SPRINGFIELD, IL — A state senator says the same “all hands on deck” approach that Illinois’ governor took to expunge cannabis convictions should be used to clear the backlog of Concealed Carry License applications.
A patchwork of U.S. states have varying degrees of laws dealing with who can or cannot carry a firearm. Most states don’t require a permit for a resident to buy guns or ammo. Other states allow anyone to carry a gun in the open or even concealed without a permit.
Indiana’s governor earlier this month signed a bill eliminating the permit to carry a gun in public. That’s after Iowa’s governor last year eliminated that state’s permit requirement to purchase or carry a gun.
Illinois law requires a resident to have a state-issued Firearm Owner’s Identification Card (FOID) to purchase or own guns or ammo. There is no open-carry allowed. Concealed carry must be permitted through a Concealed Carry License (CCL) issued by Illinois State Police.
Even before the COVID-19 pandemic, Illinoisans applying for state-issued FOID and CCLs were waiting in excess of a year or more in some cases.
During a Senate committee last week, state Sen. Terri Bryant, R-Murphysborow, told Illinois State Police Director Brendan Kelly that problems persist despite a clearing of FOID card backlogs.
“You’ve increased the ability to get those done, but to date I still have some folks that are waiting 18 months on CCL,” Bryant said.
Kelly said they’re working on it.
“That is the last category that we have to address,” Kelly said. “We are steadily heading in the right direction and my hope is by the time we get to the summer, we’ll be well within the statutory timeframe there.”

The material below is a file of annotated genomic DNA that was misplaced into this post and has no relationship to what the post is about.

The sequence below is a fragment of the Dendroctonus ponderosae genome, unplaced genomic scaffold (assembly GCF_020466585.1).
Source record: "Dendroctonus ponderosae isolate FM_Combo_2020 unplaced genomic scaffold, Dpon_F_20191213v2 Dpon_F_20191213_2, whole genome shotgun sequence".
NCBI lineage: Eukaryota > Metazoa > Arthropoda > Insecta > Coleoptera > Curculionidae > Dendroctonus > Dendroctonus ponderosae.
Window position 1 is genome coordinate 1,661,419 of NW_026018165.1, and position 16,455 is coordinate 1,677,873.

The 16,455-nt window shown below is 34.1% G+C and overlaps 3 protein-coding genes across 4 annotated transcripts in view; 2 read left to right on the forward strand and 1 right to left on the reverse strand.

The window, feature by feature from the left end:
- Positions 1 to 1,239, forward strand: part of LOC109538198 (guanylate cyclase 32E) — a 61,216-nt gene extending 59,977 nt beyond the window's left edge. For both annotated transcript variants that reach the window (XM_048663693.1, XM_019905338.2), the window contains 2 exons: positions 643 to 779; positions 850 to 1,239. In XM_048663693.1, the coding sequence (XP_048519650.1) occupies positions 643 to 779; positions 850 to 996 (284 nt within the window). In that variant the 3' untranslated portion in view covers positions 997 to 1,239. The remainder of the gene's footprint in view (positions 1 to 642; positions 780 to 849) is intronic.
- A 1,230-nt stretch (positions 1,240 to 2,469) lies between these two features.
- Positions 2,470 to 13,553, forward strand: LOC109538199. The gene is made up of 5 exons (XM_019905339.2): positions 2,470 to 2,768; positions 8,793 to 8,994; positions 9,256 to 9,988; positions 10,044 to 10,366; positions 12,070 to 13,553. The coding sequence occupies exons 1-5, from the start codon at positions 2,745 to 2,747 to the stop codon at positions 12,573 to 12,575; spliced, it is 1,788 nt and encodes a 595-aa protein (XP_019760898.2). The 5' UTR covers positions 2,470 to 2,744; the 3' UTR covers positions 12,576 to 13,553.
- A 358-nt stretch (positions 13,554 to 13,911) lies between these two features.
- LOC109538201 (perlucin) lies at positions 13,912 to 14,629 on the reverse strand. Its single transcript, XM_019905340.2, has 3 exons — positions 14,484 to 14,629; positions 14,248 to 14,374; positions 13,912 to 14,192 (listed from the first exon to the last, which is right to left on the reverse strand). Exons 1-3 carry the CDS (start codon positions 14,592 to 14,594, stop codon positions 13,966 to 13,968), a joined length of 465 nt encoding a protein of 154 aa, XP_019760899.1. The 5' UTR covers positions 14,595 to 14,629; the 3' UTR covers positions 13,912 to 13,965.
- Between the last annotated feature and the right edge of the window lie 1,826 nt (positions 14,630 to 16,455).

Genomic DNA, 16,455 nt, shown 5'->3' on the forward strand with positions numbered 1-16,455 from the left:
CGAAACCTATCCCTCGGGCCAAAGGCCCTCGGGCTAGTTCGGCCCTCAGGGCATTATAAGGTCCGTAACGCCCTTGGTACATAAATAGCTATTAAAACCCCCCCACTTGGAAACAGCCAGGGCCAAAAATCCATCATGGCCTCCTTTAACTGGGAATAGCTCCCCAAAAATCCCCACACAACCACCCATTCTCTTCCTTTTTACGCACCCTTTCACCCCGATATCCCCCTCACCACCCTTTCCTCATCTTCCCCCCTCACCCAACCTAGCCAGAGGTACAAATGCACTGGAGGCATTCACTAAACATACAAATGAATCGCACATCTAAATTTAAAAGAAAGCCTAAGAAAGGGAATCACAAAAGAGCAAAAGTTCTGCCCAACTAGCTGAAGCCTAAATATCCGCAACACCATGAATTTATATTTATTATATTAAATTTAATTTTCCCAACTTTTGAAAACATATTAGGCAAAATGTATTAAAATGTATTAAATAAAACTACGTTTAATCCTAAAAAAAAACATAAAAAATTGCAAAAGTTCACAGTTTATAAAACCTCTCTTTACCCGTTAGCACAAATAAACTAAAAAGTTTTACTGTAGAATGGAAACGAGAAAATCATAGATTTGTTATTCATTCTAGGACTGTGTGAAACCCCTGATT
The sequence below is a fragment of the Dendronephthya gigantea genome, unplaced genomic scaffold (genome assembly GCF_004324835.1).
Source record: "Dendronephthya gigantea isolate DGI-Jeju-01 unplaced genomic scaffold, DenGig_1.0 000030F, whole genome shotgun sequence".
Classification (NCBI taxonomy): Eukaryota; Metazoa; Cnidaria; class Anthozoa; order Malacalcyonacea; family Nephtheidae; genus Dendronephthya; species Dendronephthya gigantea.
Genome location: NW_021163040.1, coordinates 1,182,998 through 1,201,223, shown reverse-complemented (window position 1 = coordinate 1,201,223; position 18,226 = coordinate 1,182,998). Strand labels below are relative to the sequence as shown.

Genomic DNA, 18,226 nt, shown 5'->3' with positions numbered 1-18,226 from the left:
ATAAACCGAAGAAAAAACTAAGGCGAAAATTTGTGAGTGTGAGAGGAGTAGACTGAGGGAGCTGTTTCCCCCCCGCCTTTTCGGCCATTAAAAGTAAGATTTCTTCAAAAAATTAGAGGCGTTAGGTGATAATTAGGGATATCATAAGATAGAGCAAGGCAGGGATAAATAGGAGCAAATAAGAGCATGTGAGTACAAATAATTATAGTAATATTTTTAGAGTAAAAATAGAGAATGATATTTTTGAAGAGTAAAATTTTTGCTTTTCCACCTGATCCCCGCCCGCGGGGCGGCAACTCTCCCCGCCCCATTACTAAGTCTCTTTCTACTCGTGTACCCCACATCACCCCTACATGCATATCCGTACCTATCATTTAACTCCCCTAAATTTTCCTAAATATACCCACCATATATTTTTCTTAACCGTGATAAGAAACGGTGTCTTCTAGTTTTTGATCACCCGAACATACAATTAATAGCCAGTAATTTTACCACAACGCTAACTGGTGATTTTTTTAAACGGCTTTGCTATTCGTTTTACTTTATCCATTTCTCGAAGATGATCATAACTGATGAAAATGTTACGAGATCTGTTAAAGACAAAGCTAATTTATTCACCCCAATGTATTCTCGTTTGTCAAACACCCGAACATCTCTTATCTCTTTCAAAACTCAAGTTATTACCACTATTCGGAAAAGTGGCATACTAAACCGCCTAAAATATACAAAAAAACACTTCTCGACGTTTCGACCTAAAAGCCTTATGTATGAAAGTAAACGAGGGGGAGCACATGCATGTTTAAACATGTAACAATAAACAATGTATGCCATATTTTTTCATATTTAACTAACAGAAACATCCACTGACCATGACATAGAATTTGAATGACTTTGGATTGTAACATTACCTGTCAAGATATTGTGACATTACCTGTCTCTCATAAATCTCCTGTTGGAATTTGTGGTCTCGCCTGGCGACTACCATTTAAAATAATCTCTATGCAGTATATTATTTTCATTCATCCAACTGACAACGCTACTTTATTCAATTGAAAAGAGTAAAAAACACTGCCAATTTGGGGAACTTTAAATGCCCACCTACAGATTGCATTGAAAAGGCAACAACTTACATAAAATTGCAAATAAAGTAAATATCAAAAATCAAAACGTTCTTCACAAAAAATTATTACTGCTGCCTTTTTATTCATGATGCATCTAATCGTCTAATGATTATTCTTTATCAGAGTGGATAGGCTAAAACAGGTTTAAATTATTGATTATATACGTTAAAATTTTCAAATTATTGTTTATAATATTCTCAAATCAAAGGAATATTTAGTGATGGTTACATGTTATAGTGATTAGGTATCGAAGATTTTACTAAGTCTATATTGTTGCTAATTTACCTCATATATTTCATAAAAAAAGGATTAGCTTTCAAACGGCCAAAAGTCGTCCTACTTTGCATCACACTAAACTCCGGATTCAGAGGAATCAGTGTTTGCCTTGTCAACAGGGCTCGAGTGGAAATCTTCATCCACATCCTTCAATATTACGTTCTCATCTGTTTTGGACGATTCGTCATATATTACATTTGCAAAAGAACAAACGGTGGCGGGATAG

Data compiled by ISP shows that in February, the average time frame for processing new CCL applications was 115 days. That’s within the 120 days allowed by state law. It’s taking an average of 110 days if fingerprints are provided when it’s supposed to take no more than 90 days. The agency does not publish the average time it’s taking to issue CCL renewals.
“We have no choice. We have to be in compliance with the law,” Kelly said. “We have to make sure people’s ability to access what they need to protect themselves is appropriately addressed in a timely manner.”
Bryant suggested something she said shouldn’t be construed as snarky and that’s taking an “all hands on deck” approach to clearing the backlog as Gov. J.B. Pritzker took to clearing cannabis expungements.
“I would suggest that you ask the governor’s office to take the manpower that they used to expunge those marijuana cases and give them to you for a period of time in order to get rid of this CCL and FOID backlog,” Bryant said.
Gun laws in The Land of Lincoln face multiple challenges in federal and state court. Earlier this month, the Illinois Supreme Court heard one such case.
In 2017, Vivian Brown, an elderly resident of White County, was charged with violating the FOID card law for owning a rifle kept in her home without possessing a FOID card. A county judge last year ruled in favor of Brown. On appeal, the Illinois Supreme Court took the case under advisement. Observers expect the case to be decided in several months.